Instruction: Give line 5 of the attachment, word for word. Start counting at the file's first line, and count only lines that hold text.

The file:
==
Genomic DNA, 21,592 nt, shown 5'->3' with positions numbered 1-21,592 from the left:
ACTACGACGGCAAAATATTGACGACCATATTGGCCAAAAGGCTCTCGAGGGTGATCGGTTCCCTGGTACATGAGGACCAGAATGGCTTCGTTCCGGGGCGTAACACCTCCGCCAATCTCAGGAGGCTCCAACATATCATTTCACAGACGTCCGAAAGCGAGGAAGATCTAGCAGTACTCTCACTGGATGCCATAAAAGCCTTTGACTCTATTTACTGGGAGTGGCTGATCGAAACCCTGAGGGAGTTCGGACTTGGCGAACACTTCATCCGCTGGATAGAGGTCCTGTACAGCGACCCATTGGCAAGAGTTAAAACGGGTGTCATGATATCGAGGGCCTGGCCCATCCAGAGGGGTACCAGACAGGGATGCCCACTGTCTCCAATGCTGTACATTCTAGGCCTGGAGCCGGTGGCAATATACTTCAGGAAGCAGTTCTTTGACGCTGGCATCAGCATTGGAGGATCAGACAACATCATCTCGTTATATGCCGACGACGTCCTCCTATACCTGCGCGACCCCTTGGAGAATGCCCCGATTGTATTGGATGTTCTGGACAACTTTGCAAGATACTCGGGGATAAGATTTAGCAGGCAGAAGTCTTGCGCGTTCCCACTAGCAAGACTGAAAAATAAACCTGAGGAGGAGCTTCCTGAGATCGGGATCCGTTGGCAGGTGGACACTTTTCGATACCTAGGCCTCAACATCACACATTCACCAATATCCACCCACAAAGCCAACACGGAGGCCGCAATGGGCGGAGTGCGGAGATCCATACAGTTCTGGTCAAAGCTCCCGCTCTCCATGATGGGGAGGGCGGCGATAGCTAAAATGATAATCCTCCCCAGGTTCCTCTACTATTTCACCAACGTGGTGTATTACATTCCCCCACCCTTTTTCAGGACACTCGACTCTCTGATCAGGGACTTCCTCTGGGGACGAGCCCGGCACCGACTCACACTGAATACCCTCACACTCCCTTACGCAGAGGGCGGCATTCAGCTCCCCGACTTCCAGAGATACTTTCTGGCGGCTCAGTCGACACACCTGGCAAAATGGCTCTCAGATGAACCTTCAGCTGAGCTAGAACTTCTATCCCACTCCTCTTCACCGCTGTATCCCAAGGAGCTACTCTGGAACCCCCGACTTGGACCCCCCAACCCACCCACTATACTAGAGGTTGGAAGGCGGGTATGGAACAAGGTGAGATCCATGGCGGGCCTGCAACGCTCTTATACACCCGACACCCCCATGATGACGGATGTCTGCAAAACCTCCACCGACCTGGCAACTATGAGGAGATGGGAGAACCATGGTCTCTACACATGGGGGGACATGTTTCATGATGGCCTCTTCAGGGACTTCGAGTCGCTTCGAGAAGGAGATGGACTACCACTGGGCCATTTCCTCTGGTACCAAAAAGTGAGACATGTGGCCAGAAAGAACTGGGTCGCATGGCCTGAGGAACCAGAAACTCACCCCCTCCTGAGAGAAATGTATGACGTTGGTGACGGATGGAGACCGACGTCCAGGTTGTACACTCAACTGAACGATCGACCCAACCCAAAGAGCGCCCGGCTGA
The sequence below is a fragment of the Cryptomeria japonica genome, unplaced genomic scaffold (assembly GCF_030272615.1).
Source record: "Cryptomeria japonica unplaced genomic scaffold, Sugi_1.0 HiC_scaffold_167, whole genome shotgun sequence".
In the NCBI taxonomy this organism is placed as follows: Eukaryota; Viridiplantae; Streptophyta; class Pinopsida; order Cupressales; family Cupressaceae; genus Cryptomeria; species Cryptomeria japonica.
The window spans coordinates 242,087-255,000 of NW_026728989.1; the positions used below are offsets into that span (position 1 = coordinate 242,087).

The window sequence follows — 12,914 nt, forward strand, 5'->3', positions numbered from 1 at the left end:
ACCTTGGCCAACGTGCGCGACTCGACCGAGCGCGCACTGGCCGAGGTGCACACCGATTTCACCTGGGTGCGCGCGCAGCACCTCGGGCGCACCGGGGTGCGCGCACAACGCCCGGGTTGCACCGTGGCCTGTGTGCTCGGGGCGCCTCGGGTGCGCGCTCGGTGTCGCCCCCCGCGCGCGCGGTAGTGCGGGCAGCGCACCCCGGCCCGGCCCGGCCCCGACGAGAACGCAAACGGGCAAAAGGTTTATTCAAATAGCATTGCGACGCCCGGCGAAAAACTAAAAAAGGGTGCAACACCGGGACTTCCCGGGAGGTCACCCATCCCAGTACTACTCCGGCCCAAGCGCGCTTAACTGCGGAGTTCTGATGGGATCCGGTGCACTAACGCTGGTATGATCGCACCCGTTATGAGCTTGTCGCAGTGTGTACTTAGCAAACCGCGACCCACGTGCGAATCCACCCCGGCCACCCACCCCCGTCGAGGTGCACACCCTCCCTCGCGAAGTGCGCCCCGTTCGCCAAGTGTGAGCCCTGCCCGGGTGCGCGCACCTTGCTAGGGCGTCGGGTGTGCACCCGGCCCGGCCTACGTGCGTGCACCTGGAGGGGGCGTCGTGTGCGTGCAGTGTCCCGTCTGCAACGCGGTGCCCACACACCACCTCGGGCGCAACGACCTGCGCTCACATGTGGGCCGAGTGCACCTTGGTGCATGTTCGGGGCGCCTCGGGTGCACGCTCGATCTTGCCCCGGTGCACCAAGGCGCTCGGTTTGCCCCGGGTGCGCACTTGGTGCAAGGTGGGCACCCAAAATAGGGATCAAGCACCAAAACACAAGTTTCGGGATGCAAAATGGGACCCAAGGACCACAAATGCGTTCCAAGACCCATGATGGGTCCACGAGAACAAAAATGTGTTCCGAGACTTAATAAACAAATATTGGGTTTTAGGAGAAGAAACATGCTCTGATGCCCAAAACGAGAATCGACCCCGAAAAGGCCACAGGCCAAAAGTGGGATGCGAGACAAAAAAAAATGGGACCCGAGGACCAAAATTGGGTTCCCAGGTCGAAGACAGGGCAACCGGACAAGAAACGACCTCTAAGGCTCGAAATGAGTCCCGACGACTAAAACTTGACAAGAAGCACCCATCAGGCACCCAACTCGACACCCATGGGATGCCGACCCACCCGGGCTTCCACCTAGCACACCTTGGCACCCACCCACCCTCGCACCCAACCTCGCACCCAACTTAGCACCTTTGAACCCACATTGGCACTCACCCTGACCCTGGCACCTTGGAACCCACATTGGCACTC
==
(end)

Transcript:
In the NCBI taxonomy this organism is placed as follows: Eukaryota; Viridiplantae; Streptophyta; class Pinopsida; order Cupressales; family Cupressaceae; genus Cryptomeria; species Cryptomeria japonica.